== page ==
In this dispute over the payment of supplemental retirement benefits, the Sixth Circuit affirmed in part, reversed in part, and remanded the district court’s grant of summary judgment for the plan.  The court held that:  (1) the extent of the injury suffered by Plaintiff as well as any benefit the plan derived from denial, had to be analyzed to determine whether the plan engaged in either fraudulent or inequitable conduct as required to reform provision for benefits under plan; (2) fraud or inequitable conduct did not have to arise in the drafting of the plan document in order to seek reform; (3) Plaintiff had the ability to calculate his true benefits, and therefore he could not invoke equitable estoppel to recover supplemental benefits under unambiguous plan provisions; and (4) the ability of Plaintiff to calculate his true supplemental benefits under the plan had to be determined by looking at the plan, rather than the SPD, in order to invoke equitable estoppel.

Clemons v. Norton Healthcare Inc. Ret. Plan, 890 F.3d 254, 63 EB Cases 2086 (6th Cir. May 10, 2018) (standard of review).

In this dispute concerning the alleged underpayment of pension benefits, the crucial ambiguity in the Plan is whether the “early retirement reducers” apply to the Plaintiff-Retirees.  The district court applied contra proferentem to find in favor of the Retirees.  The Sixth Circuit, however, concluded that contra proferentem cannot be used in conjunction with Firestone deference and held that when Firestone applies, a court may not invoke contra proferentem to “temper” arbitrary-and-capricious review. 

The court explained that, as a practical matter, Firestone deference and contra proferentem cannot be applied to the same case without contradiction.  First, Firestone deference must include the ability to choose between two reasonable interpretations of the Plan, but this is the precise situation in which traditional contra proferentem operates against the drafter.  “In effect, applying contra proferentum [sic] when language is ambiguous generates a paradox where the administrator can only exercise his discretion when it is not needed, i.e., when the plan language is clear.”  Second, it is doubtful that plan decisions will be influenced by a contra proferentem rule, which is a prophylactic rule (be clear next time), not a remedial device.  Plan decisions are far removed from contract negotiations and the parties cannot reasonably be expected to foresee every possible negative consequence of the language they use.  This is the very reason why administrators are vested with discretion.  The court did not abandon contra proferentem entirely – it should be applied to the threshold question of whether Firestone deference exists.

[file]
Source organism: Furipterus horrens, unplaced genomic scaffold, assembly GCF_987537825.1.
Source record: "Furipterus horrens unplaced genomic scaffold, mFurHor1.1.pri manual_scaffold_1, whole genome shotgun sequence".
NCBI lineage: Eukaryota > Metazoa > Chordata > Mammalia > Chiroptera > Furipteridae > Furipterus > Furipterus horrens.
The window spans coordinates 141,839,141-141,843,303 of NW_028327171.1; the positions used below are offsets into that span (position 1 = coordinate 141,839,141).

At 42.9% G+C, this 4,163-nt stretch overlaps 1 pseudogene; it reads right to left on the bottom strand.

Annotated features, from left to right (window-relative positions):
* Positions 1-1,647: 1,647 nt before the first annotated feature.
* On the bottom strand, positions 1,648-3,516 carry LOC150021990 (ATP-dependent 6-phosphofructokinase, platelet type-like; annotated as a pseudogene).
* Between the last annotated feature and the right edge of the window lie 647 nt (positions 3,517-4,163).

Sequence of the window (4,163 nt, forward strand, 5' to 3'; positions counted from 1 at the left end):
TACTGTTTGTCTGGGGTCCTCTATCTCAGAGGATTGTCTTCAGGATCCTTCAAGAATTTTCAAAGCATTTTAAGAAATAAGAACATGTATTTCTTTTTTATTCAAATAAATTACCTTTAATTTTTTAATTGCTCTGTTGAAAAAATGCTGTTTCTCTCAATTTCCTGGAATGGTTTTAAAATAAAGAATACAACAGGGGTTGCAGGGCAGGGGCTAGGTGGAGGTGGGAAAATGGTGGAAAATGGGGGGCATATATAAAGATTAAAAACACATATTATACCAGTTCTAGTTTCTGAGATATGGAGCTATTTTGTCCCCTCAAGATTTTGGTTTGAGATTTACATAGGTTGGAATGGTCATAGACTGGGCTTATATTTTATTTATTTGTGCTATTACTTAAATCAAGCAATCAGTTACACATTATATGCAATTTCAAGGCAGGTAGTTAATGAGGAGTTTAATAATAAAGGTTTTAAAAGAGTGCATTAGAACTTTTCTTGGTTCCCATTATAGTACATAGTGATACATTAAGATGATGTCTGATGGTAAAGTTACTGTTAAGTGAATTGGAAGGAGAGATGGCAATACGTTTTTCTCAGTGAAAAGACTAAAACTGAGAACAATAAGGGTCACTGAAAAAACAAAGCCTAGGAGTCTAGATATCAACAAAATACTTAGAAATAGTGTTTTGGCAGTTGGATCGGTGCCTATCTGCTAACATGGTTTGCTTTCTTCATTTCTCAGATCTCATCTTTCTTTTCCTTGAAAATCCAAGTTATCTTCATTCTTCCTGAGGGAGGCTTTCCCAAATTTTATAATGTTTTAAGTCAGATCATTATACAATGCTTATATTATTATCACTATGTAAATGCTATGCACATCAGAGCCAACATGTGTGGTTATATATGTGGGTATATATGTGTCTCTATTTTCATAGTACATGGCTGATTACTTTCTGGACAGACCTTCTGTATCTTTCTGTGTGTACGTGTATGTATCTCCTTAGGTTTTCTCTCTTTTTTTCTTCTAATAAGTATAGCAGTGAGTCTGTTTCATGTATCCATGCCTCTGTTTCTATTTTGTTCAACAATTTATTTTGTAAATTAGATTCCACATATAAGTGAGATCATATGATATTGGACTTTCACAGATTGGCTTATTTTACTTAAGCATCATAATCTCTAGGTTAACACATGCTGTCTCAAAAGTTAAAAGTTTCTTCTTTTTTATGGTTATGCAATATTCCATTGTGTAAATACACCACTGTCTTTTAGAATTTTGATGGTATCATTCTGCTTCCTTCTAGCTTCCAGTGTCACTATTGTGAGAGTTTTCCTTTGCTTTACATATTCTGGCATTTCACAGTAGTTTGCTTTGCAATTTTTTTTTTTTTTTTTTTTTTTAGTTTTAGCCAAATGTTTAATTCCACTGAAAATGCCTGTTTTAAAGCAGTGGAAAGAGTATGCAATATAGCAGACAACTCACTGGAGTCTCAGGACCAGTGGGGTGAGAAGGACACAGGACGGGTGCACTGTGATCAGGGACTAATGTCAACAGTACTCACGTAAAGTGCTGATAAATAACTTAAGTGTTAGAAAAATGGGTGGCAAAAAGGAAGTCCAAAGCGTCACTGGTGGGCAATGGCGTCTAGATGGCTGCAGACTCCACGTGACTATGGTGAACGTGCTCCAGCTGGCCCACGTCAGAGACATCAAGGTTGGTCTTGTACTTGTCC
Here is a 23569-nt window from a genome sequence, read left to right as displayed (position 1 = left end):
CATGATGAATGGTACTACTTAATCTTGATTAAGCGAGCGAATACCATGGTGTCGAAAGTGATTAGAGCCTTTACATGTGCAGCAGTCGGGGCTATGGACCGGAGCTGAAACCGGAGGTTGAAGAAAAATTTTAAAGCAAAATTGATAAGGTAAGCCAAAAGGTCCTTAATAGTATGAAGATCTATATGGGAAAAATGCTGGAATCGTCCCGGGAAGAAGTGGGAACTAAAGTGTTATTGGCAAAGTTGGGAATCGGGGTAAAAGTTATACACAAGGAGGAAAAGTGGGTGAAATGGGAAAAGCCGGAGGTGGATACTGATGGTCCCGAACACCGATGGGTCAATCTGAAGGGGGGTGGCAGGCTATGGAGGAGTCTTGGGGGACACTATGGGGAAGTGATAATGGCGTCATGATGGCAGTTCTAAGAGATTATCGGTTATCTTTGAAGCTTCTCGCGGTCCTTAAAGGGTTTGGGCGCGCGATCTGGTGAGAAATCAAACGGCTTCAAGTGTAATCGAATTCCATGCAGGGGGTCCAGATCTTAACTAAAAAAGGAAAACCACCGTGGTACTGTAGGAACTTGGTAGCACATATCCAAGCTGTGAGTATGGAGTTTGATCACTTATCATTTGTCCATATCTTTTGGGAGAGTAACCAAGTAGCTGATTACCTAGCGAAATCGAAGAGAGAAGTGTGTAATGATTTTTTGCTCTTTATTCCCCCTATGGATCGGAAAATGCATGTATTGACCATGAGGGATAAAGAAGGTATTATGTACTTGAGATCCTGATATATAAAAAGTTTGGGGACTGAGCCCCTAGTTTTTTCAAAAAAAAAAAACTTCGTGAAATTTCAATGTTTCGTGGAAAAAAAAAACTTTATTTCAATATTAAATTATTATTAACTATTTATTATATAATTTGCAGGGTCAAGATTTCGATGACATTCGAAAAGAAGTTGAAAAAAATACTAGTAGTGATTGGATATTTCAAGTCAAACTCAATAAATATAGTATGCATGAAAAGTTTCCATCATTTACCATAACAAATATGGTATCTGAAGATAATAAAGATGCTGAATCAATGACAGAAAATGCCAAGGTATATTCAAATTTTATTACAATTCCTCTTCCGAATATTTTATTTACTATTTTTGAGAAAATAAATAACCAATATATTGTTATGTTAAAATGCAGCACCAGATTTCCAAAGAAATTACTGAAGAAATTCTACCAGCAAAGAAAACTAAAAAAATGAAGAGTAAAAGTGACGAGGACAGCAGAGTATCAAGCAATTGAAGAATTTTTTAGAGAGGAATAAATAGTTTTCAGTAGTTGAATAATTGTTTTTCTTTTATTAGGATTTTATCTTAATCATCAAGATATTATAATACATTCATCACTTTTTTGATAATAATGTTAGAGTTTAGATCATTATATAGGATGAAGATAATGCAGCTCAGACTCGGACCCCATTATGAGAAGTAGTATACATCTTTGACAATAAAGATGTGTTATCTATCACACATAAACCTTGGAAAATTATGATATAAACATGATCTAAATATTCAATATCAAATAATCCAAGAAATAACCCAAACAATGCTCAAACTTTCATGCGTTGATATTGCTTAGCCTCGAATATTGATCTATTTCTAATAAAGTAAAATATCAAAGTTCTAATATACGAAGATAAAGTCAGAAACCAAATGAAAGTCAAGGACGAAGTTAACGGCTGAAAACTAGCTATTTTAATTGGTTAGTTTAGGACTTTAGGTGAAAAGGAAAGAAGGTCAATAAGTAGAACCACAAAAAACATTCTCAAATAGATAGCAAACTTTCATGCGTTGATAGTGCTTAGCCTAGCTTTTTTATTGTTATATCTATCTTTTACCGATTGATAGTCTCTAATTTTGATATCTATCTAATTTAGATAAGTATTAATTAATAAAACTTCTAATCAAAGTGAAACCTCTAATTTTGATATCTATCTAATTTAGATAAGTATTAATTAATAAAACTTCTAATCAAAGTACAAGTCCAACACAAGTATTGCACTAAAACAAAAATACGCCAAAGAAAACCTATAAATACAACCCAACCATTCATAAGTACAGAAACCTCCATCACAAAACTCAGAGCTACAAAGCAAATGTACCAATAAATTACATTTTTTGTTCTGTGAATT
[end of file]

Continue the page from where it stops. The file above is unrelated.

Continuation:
The court also found no place for contra proferentem as a factor in determining whether there is an abuse of discretion, except in the circumstance where the administrator deliberately makes the Plan ambiguous so that it can invoke deference to serve its own interests.  Because the Plan was unambiguous on all fronts except for the issue of the early retirement reducers, the court vacated the district court’s holding on that issue and remanded the matter for a Firestone analysis of Defendant’s proposed interpretation.

Doe v. Harvard Pilgrim Health Care, Inc., No. 17-2078, __F.3d__, 2018 WL 4237288 (1st Cir. Sept. 6, 2018) (administrative record/standard of review).

Plaintiff-Appellant appealed the district court’s grant of summary judgment to HPHC, upholding its determination that Doe’s continued residential treatment was not medically necessary.  The district court reviewed HPHC’s determination under de novo review.  The First Circuit reversed the district court, in part, on the basis that the administrative record reviewed by the district court should have included documents from HPHC’s post-filing review of the claim.  This is because HPHC agreed to continue the administrative proceedings and also agreed that the documents would become part of the administrative record before the district court.  Significantly, the First Circuit held “that when a district court examines the denial of ERISA benefits de novo, we review the court’s factual findings only for clear error.”  This aligns with the approach of the Second, Fourth, Sixth, and Ninth Circuits.  Since the district court did not review the complete record, the First Circuit cannot properly conduct such a “deferential review.”  The court vacated the summary judgment order and remanded for further proceedings.